Tag Archives: illegal

Canadians Travelling to Europe: It is Now Illegal To Take Pictures

As you probably know already by receiving hundreds of emails about it, Europe has introduced a new draconic law called General Data Protection Regulation which states what you can do and can not do with data that you have collected. The GDPR for short has come into effect as of May 25th, 2018.

Maybe you have been under a rock last few months you have no idea and asking WTF is GDPR – here is the summary for you:

The objective of this new set of rules is to give citizens back control over of their personal data, and to simplify the regulatory environment for business. The data protection reform is a key enabler of the Digital Single Market which the Commission has prioritised. The reform will allow European citizens and businesses to fully benefit from the digital economy.

So basically starting this year, after spending few thousand dollars to get to Europe from say Montreal and are strolling along Champs-Elysees in Paris, be careful when taking pictures. If you take a picture, and there is another person’s face on that picture, you could be fined and potentially (?) jailed.

Hans / Pixabay

But no so fast, buster. Do not ask your parents to PayPal you money to get you out of jail just yet.

Basically, Europe is getting very overzealous on protecting its citizens’ rights. As per their photo taking GDRP policy , they warn you to be careful when taking photos when other people are present.

Our culture must change into one which accepts that all individuals enjoy a reasonable expectation of privacy. What might constitute a good candid picture for a street photographer might, on the other hand, adversely affect the privacy rights of the individual captured on the photograph, particularly where such person might be facing difficult situations or extraordinary life circumstances.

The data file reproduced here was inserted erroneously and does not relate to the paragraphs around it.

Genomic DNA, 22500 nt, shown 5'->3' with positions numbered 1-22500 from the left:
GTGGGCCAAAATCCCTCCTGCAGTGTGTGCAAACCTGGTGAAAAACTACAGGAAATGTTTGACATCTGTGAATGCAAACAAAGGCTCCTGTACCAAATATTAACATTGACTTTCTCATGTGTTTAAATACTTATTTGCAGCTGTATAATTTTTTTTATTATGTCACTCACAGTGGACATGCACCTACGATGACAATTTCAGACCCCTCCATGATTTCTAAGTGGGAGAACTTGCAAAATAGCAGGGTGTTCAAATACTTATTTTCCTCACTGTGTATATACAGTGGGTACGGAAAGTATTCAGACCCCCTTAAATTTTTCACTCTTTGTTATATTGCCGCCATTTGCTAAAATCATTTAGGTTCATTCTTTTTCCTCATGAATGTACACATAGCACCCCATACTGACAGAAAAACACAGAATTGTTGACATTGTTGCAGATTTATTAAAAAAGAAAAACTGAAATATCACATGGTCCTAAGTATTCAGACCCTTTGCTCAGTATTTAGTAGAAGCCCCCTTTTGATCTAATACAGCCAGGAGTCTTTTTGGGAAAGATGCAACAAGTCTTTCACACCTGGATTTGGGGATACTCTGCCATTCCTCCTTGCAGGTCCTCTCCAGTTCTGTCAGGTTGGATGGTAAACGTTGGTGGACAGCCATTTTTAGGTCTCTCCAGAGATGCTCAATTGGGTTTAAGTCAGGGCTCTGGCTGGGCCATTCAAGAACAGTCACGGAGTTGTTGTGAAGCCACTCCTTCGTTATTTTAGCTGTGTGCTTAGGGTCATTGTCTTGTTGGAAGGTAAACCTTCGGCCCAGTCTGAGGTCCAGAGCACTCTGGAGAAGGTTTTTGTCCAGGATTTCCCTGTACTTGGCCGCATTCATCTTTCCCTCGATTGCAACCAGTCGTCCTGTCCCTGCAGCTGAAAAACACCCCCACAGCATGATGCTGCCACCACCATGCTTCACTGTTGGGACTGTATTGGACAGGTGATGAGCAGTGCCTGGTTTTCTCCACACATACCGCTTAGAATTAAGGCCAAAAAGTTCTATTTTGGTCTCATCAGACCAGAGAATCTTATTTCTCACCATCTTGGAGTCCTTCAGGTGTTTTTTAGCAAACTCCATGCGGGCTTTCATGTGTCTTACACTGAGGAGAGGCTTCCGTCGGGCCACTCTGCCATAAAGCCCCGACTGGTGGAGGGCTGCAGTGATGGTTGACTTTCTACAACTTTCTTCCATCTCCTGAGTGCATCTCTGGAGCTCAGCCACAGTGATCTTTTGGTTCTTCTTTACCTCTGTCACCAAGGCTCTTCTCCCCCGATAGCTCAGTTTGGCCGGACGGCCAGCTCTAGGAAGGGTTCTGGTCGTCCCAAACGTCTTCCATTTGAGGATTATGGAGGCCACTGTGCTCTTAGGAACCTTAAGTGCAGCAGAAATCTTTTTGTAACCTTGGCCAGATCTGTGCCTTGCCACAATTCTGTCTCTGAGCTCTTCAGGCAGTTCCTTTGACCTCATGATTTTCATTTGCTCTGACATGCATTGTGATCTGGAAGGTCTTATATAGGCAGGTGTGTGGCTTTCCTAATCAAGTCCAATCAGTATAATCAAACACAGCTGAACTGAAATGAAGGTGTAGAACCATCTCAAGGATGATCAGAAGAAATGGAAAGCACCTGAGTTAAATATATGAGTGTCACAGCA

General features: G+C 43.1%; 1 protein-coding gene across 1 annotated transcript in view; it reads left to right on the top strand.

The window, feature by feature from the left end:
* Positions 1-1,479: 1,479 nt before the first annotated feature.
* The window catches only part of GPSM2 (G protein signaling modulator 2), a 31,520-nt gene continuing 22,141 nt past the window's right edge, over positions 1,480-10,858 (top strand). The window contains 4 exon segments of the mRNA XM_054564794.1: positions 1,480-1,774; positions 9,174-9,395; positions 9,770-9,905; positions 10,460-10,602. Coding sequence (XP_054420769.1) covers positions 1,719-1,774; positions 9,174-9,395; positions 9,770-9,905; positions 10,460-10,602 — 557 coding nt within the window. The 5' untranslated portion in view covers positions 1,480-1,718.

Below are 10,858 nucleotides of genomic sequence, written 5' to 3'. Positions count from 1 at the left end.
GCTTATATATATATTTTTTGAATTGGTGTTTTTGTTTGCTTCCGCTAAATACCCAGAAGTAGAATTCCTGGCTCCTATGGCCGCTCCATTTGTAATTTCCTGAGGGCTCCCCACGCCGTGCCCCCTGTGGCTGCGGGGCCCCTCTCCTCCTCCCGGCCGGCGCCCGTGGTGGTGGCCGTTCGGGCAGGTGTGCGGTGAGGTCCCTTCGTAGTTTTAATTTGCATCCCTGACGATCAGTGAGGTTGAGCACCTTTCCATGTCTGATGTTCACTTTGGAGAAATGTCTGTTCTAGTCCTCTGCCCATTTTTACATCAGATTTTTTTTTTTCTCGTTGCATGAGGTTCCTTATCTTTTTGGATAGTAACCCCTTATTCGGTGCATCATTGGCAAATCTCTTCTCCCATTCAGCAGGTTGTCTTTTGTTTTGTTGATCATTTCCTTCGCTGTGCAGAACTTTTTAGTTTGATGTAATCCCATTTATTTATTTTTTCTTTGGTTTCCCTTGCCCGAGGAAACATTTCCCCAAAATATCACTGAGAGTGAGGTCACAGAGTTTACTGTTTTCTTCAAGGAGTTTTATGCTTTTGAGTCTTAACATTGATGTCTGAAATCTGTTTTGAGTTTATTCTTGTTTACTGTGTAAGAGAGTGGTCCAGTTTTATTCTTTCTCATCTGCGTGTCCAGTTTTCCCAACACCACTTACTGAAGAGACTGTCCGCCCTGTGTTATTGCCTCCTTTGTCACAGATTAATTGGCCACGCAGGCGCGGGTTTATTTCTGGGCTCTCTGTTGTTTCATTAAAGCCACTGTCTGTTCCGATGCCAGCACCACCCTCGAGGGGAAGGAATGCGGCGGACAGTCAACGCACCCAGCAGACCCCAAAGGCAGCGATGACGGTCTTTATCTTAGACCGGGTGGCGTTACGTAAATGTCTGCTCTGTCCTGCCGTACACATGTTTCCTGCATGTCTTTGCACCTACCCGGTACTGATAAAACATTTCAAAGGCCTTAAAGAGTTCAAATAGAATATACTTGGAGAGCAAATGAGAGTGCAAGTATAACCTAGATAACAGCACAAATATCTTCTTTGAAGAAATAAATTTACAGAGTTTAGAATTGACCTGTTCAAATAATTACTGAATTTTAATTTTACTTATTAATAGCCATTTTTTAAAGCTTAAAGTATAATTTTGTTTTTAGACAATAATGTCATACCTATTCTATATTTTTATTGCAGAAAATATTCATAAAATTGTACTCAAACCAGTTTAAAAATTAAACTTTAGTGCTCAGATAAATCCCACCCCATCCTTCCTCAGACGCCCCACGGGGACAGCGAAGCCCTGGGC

Therefore, this Office strongly recommends that when the  photographer intends to publish or commercially use a photograph clearly identifying a data subject, the provisions of article 9(a) of the Data Protection Act must be satisfied. This shall mean that no processing shall be allowed without the informed consent of the data subject.

So to summarize, you can still take photos of Eiffel Tour just make sure you use it for your own enjoyment or maybe show it to your parents when you get home and that is it.

Where it gets interesting, anything else you do with the image but keep it on your camera might get you in trouble.

Free-Photos / Pixabay

So if you decide to take that picture and upload it to Facebook for example – this would fall under the law that can get you in trouble.

Basically, if you post a photo on Facebook (now publicly available – does not matter if you just have 1 friend on facebook) – now you will get in trouble

  • whether the photo was taken in a public place;
  •  whether the individual is a public person;
  • whether the publication was in the public interest; and
  • whether the photograph was taken during a public event.

But you are a law-abiding citizen and do not want to get in trouble? Before taking a picture, brilliant European government is asking you to go around and get “informed consent of the data subject”.

Lars Rieck is an European lawyer specializing in photography:

Street photography in my mind will have a big problem now.

If you have the consent of the person on your picture, there’s no problem. You can use the picture. But this consent has to be informed, as they say. So you have to tell the person in advance what you want to do with the picture. And also, a big drawback is consent can be taken back anytime.